TSG IntelBrief: The Strong State of a Stateless Al-Qaeda
October 29, 2015
Bottom Line Up Front:
• While the Islamic State is faced with defending two capital cities under imminent threat, its rival al-Qaeda is faring rather well as a stateless entity
• Al-Qaeda leader Ayman al-Zawahiri has survived the storm surrounding the cover-up of Taliban leader Mullah Omar’s death, as well as the loss of several senior al-Qaeda leaders
• Without claims to territory, al-Qaeda is able to withstand the occasional decapitation drone strike while extending the reach and influence of its affiliates
• While al-Qaeda lacks the social media presence of the Islamic State, its affiliates and operatives have been focused on the long game.
If a terrorist group’s fortunes were truly determined by its popularity on social media, al-Qaeda’s prognosis would be dire. Unfortunately, al-Qaeda is doing quite well, and the trend lines of conflict and chaos across a wide swath of the globe ensure the group’s continued existence and steady growth. Two long-time characteristics of al-Qaeda have enabled the group to survive what was truly a disastrous summer: it does not act as a territory-bound ’state,’ and it maintains deep local ties. Al-Qaeda is able to ebb and flow rather than defend territory at great cost, and its ties to the communities in which its affiliates operate allow it to recruit local members and retain their loyalty, regardless of international headlines.
Just a few months ago, al-Qaeda was widely reported to be struggling following the news that the leader of the Taliban, Mullah Omar, had been secretly dead for two years. Ayman al-Zawahiri, leader of al-Qaeda, had pledged bayat (allegiance) to a dead man. The image of al-Qaeda as the world’s most notorious and capable terrorist group was damaged by this revelation, as well as by the relentless social media promotion of its rival, the so-called Islamic State.
More damaging—at least, operationally—was the June 2015 death of the head of al-Qaeda in the Arabian Peninsula (AQAP), Nasir al-Wuhayshi. Wuhayshi, considered the number two in al-Qaeda, had been killed in Yemen by a U.S. drone strike. Mokhtar Belmokhtar, a senior official of al-Qaeda in the Islamic Maghreb (AQIM), was reported killed in another drone strike in June—this time in Libya; al-Qaeda recently confirmed the death of Belmokhtar, but not the details of his demise. The group—superficially, perhaps—was a damaged brand.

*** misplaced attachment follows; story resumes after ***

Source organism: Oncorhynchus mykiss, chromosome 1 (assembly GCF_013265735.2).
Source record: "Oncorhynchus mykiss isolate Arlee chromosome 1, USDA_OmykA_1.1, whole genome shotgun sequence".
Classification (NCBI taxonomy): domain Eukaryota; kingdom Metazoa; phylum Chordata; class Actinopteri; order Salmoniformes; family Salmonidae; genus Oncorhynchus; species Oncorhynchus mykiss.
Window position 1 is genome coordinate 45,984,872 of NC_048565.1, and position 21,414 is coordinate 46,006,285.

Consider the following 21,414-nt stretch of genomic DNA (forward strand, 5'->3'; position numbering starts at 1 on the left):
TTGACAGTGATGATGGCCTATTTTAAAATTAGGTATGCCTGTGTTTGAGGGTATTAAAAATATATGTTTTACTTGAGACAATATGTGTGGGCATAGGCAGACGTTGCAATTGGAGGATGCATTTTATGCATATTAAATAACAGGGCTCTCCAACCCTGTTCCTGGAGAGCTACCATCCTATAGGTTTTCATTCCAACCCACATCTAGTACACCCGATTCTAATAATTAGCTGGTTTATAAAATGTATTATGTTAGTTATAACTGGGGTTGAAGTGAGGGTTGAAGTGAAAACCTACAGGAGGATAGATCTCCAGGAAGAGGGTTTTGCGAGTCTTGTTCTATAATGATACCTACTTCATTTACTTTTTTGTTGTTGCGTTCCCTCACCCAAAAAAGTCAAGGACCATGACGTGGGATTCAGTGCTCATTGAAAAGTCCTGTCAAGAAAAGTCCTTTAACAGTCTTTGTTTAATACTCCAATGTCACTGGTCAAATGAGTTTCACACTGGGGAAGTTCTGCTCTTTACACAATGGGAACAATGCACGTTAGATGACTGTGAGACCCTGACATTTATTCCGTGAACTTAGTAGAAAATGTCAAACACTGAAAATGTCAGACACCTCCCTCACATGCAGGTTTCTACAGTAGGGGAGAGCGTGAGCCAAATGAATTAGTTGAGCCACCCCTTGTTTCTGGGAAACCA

This month, the news surrounding al-Qaeda is less concerned with Zawahiri’s ability to maintain the cohesion of the group, and more about its long-simmering resurgence in Afghanistan, its powerful affiliates in Yemen and Syria, and the refusal of its affiliate al-Shabaab to accede to repeated overtures from the Islamic State.
The recent joint U.S.-Afghan raid on two significant al-Qaeda training camps shows not just that Afghanistan is forever descending into conflict, but also that al-Qaeda is as strong now as it was in 2001—and certainly maintains a wider global reach through its affiliates. The two raided camps are not the group’s only ones in Afghanistan, and while the Islamic State is making inroads into the country, al-Qaeda never left. The group still maintains deep ties to the tribal and extremist networks in the country. There is nothing to suggest the group will not continue to strengthen in the near to long-term, given the extent of Afghanistan’s deterioration.
In Yemen, AQAP has survived the loss of al-Wuhayshi and has been given the gift of a brutal proxy war that has destroyed the country, but enhanced the group’s already extensive local ties as it fights alongside Sunni tribes against the Houthis. The U.S. still maintains its drone capability in the country, but that is no match for a longtime terrorist group feeding off a society in collapse. Likewise in Syria, al-Qaeda-affiliate Jabhat al-Nusra has withstood a year of limited U.S. airstrikes and attacks from the Islamic State, and continues to be one of the major players in the Syrian civil war. It likely will continue to play a large role in the country even if the war finds a resolution.
In the last year, the Islamic State has also dedicated immense effort to peeling off not just supporters and members of al-Qaeda, but entire affiliates as well. This effort has failed. Despite claims to the contrary, AQIM’s Uqba bin Nafi battalion in Tunisia did not defect to the Islamic State and continues to attack government forces under the banner of al-Qaeda. More high-profile has been the refusal of the al-Qaeda affiliate al-Shabaab to defect to the Islamic State, despite repeated overtures and speculation. Last week’s report that a large number of al-Shabaab fighters had joined the Islamic State has turned out to refer to perhaps twenty fighters or less, hardly a groundswell movement.
The intensely localized nature of the al-Qaeda affiliates largely insulates them from the lure of the now infamous Islamic State. The group that was once mocked online by Islamic State supporters for not having land of its own now gets to watch as the Islamic State is forced to defend its self-proclaimed caliphate at high cost. Al-Qaeda’s refusal to morph from a terrorist group into a self-styled state has served it well—even in places like Yemen where it holds considerable power and sway. The group’s insistence on playing the long game has meant that its reach does not exceed its grasp.
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